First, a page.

“Grandma” Comments Result in Age-Based Discrimination, Hostile Work Environment, Constructive Discharge Claims Being Resurrected From Summary Judgment Dismissal

In White–Barnes v New York State Department of Corrections and Community Supervision, No. 535384, 2023 N.Y. Slip Op. 01561, 2023 WL 2602608 (N.Y.A.D. 3 Dept. Mar. 23, 2023), the court modifying and reversing a lower order dismissing, on summary judgment, plaintiff’s claim of an age-based hostile work environment leading to her constructive discharge.

In sum, plaintiff, who was then 61 years old, was hired by defendant in 2017 and began training as a correction officer trainee at defendant’s academy, after which, she alleges, she was subjected to harassment and age discrimination during the first two days of her employment and was forced to resign.

From the decision:

Even accepting, arguendo, that defendant met its threshold burden demonstrating that the challenged conduct had a nondiscriminatory basis and, in any event, could not be imputed to defendant, plaintiff raised a triable question of fact as to defendant’s responsibility for subjecting her to a hostile work environment (see Gregorian v. New York Life Ins. Co., 211 AD3d 711, 713 [2d Dept 2022]). According to plaintiff, during her initial lineup a drill sergeant called her out of line, asked for her age and then said “God bless you” in front of the other trainees. From there, plaintiff testified that she immediately became known as “grandma” by the other trainees, correction officers or staff, being called “grandma” continuously and “[e]ach time we had to go to a different drill”; this included comments such as “walk up grandma,” “keep up grandma” and “move faster, grandma.” When the trainees were given a break that night, plaintiff testified that three female officers from a previous trainee class came to her room to ask if she was really in her sixties and why she applied for a correction officer job at her age. Plaintiff testified that she realized her nickname “was spreading like wildfire in the academy.”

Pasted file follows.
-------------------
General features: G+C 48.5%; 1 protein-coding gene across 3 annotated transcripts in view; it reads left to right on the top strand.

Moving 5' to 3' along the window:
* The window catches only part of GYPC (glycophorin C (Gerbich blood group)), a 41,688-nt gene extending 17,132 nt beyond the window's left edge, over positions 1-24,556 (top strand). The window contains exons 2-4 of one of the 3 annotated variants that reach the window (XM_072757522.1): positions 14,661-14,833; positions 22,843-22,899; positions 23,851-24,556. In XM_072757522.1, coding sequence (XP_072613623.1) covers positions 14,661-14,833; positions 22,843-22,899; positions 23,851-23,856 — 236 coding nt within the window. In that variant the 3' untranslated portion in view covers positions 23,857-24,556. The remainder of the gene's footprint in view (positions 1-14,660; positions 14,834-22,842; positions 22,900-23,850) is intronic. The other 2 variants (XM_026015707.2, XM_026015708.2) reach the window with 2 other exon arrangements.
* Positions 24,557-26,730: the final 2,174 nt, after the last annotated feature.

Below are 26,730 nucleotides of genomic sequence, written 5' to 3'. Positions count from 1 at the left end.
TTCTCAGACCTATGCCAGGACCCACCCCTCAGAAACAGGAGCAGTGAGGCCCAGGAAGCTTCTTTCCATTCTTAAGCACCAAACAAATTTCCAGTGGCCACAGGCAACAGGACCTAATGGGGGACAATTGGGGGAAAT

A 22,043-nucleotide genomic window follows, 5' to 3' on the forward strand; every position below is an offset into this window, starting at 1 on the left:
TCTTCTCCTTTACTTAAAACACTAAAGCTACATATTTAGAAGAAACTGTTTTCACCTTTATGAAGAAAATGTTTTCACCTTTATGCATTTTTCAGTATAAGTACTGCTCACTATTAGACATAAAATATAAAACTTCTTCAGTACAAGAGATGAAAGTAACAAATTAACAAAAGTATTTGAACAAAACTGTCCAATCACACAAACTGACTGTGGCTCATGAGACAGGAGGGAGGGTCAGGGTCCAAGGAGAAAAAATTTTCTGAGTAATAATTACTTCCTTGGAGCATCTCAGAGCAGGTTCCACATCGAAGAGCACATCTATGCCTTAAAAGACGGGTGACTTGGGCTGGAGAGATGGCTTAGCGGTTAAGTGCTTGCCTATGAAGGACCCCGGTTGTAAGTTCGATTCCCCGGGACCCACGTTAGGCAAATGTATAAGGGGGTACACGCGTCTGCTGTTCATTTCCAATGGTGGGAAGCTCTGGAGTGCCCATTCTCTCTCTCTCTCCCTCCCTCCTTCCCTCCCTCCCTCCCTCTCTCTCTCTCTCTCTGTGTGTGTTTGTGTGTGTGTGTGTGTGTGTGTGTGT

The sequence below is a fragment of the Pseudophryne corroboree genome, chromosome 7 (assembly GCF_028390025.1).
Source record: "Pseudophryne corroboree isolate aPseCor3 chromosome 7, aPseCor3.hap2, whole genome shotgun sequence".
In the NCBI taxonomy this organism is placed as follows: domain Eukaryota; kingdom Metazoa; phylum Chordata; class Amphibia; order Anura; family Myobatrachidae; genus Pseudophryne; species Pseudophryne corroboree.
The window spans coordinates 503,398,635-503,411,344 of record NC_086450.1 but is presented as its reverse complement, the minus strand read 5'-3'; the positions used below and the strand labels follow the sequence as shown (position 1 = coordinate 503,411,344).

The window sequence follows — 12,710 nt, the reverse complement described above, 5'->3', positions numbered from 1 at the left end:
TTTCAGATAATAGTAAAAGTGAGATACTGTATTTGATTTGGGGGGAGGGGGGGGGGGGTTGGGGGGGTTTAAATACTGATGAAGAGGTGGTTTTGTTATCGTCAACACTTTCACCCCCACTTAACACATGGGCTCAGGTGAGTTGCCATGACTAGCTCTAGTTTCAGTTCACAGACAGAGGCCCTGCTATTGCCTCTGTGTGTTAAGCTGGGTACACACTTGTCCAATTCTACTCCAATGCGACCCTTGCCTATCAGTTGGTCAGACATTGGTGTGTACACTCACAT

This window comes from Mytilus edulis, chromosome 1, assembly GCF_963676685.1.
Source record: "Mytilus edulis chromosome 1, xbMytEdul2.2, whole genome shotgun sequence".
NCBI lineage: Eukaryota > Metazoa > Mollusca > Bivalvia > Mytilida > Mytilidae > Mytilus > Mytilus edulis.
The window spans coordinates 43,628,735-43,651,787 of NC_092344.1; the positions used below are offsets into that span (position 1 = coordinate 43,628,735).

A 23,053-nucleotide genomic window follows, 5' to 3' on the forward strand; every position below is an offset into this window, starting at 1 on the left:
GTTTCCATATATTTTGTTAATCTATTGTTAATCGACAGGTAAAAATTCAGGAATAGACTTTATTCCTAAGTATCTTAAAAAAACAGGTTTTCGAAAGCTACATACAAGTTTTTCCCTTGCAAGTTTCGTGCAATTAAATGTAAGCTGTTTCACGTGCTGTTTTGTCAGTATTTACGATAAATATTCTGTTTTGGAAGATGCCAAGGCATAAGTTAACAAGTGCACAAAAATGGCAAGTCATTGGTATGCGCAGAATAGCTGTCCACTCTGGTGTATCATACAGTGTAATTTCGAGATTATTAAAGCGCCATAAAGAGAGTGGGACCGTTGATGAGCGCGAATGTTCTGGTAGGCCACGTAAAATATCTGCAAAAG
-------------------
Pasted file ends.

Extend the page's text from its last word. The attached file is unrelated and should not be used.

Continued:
Plaintiff testified that, at the start of the second day of training, her class was walking into the auditorium when an officer jumped out in front of her and yelled, “what the F did they let loose on us? Are they effing crazy?” and the group around her had “a good laugh.” Plaintiff testified that she became “depressed” about the comments and she then notified a female administrative sergeant, who plaintiff alleges had been present both days and witnessed the “grandma” comments, that she was resigning. Although the female administrative sergeant did not recall the incident or observe inappropriate language used by correction officers at the academy toward trainees, she testified that it was “possibly” her who handled plaintiff’s resignation papers. In reviewing the allegations of this action, the administrative sergeant admitted that she was “shocked” and found it “sad” if the discrimination did occur – she further testified that the alleged conduct would have been a violation of defendant’s age discrimination policy. This admission was echoed by other witnesses from defendant, who also did not recall the specific allegations.

Even though plaintiff admitted that she was prepared for the intensive, para-military nature of an academy, she testified that she was not prepared for the humiliation based on the discriminatory conduct that was “singling [her] out by [her] age.” Despite that many of defendant’s witnesses – including the drill sergeant – did not have a recollection of the alleged discriminatory conduct, the Equal Employment Opportunity Commission still had determined that there was reasonable cause to believe that defendant discriminated against plaintiff; such finding, although not dispositive, is some evidence of discrimination (see Short v. Deutsche Bank Sec., Inc., 79 AD3d 503, 504 [1st Dept 2010]). Given that the conduct spread beyond staff and plaintiff’s trainee class, but also to members of a previous class, further demonstrates the pervasive nature of the alleged discriminatory conduct – particularly in such a short period before plaintiff’s resignation. Accordingly, based on the foregoing, particularly plaintiff’s account of the drill sergeant’s conduct and the candid admissions by the administrative sergeant as to the objective nature of the comments being discriminatory (see Reynolds v. State of New York, 180 AD3d at 1119; compare Minckler v. United Parcel Serv., Inc., 132 AD3d at 1188), we are satisfied that this proof, when viewed in a light most favorable to plaintiff, is sufficient to survive summary judgment and warrant a trial on plaintiff’s hostile work environment claim.

The court further noted that “the inaction in the record by defendant’s staff, combined with the allegations that supervisors had knowledge of the conduct but ignored it, also raises a triable question of fact regarding whether plaintiff’s resignation was prompted by working conditions that were so intolerable, difficult or unpleasant and condoned by defendant.”

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